Friday, July 29

Preparation O

All of the girls in the family have gotten their hair cut – including the dog. Unfortunately, now she looks a little bit like a chihuahua, except her head is smaller. She's highly amusing, but just as ferocious.

Now that the apartment is official, I've been devoting time to packing. I'm finding it difficult to get motivated to do a lot of things, although I've managed to throw out a lot of stuff that's just been sitting in the basement getting dirty and damp. And covered with spider webs. I really should get my butt moving a little more, but I think I've made a good amount of progress. I won't really have time for anything next week, thanks to work on Monday and Tuesday, and fleeing to Chicago on Wednesday (via CR to pick up Ashlee and company, of course). I figure I'll get back home sometime Thursday morning, hopefully before 11, so that I can put more crap in my car and drive another two hours to O-town. I think I'm going to find someone to be my surrogate sleeper, as I doubt I'll have time.

In knitting news, I've finished Mr BoJangles' birthday present, although presently it fits more like a lampshade than a fun stripey hat. I have an idea or two up my sleeve, though. Also, I've just frogged a blanket for my mom that I started to make sometime around last Christmas, due to the fact that it's far too long and much more boring than I anticipated. I've come up with a new pattern, thanks to Hip Knits, one of my more recent knitting book purchases. I'm planning on altering the pattern for a pillow / handbag. Oh, and my 'to knit' list hasn't really gotten any shorter. (I suppose I will have to finish that scarf and hat set for Aunt Diane, as we'll be living in the same city now. I've been putting that off for far too long, but as I don't have a new job lined up just yet, I might have some extra knitting time. We shall see.)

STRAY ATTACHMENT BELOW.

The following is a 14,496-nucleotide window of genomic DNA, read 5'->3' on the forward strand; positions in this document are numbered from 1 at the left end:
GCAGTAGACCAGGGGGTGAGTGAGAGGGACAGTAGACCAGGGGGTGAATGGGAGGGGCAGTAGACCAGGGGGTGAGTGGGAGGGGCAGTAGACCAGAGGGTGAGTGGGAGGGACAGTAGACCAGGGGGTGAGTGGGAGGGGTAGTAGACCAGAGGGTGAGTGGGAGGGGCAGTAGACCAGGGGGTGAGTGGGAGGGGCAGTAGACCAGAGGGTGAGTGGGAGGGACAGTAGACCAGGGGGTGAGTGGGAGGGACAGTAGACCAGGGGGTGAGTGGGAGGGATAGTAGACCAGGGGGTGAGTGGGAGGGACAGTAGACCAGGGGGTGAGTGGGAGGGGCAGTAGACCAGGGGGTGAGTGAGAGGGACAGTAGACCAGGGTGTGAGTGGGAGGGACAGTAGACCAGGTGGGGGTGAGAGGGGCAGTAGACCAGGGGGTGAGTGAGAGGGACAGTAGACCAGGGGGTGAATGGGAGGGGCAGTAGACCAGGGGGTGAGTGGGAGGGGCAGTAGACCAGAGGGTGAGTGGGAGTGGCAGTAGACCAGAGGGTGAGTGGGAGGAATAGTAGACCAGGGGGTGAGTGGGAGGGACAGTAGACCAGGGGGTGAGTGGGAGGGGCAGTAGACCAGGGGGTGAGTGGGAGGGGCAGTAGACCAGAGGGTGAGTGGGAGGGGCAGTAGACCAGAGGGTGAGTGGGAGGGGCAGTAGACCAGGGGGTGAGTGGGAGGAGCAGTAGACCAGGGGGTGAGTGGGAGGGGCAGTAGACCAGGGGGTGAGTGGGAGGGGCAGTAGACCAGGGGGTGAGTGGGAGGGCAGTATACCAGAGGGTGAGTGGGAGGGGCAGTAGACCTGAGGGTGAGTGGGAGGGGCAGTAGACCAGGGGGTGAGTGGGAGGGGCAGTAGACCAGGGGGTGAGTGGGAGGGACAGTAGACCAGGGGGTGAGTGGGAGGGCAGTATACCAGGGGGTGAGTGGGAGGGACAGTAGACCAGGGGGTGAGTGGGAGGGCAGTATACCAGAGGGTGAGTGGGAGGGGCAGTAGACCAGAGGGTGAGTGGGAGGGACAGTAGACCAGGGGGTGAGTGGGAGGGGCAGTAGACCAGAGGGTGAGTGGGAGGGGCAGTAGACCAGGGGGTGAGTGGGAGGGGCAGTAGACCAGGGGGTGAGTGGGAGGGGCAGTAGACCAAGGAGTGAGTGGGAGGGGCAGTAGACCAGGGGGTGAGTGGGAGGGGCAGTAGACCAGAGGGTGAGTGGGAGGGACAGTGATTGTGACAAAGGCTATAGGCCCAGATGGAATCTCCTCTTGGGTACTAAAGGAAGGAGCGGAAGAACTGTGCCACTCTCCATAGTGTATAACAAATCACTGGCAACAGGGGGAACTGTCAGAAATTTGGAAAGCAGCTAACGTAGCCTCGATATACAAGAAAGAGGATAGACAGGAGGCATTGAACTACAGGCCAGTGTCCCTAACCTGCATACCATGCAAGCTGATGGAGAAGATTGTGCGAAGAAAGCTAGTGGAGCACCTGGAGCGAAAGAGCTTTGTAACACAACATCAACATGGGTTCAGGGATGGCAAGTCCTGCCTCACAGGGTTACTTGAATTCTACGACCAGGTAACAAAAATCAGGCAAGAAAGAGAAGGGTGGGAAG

I'm going to relinquish control of the computer to my brother now, so he can spend more time playing his damn game.

Monday, July 25

Mulling over mules

Okay, so I do have one good thing to say about the woman who won the western pleasure portion of the mule show: she was absolutely thrilled that I remembered that her mule's name was Ginger.

And Dustro and I have signed our lives away for the next year. Not at the place we'd planned, but for an energetic woman named Judy, we will do many things. Hello, Cryer Place. Goodbye, parents' house.

Baaa, humbug

I'm sorry in advance if you have any previous or current attachment to the following animals: chickens, turkeys, pigeons, ducks, mules, draft horses, sheep, and dogs. Right now I'm in a state of unadulterated loathing for them all. Okay, maybe not so much the dogs, since I have a very cute one (who just got her rabies shots updated, hooray) and I'm a little biased toward her. But really, is it necessary to have animal shows? And is it neccessary to take pictures of all of the damn chickens in the county? I think not. Everyone else seems to think so, though.

Last Sunday I spent six (6) hours at a dog show. I took about fifty pictures. Thursday afternoon was spent in the poultry barn – four (4) hours of wing-flapping, hand-pecking fun. (At least I got to hang out with the fair queen while I was there.) Saturday afternoon was by far the worst. I had to be at the fair at 8.30 a.m. on the farthest end of the fairgrounds from where I parked my car so that I could take pictures of mules. For four (4) hours. Followed directly by another two (2) hours of draft horses. During this time I got very sunburnt, even though I was in the shade a good deal of the time. And yesterday, I spent another four (4) hours at the fair (starting at 8 a.m.) taking pictures of uncooperative sheep. I was about to go postal, wondering when my dad would show up to finish the show (he'd told me that he'd come and take over for met at some point), and he finally made it there just before noon. At least I was in the shade the whole time.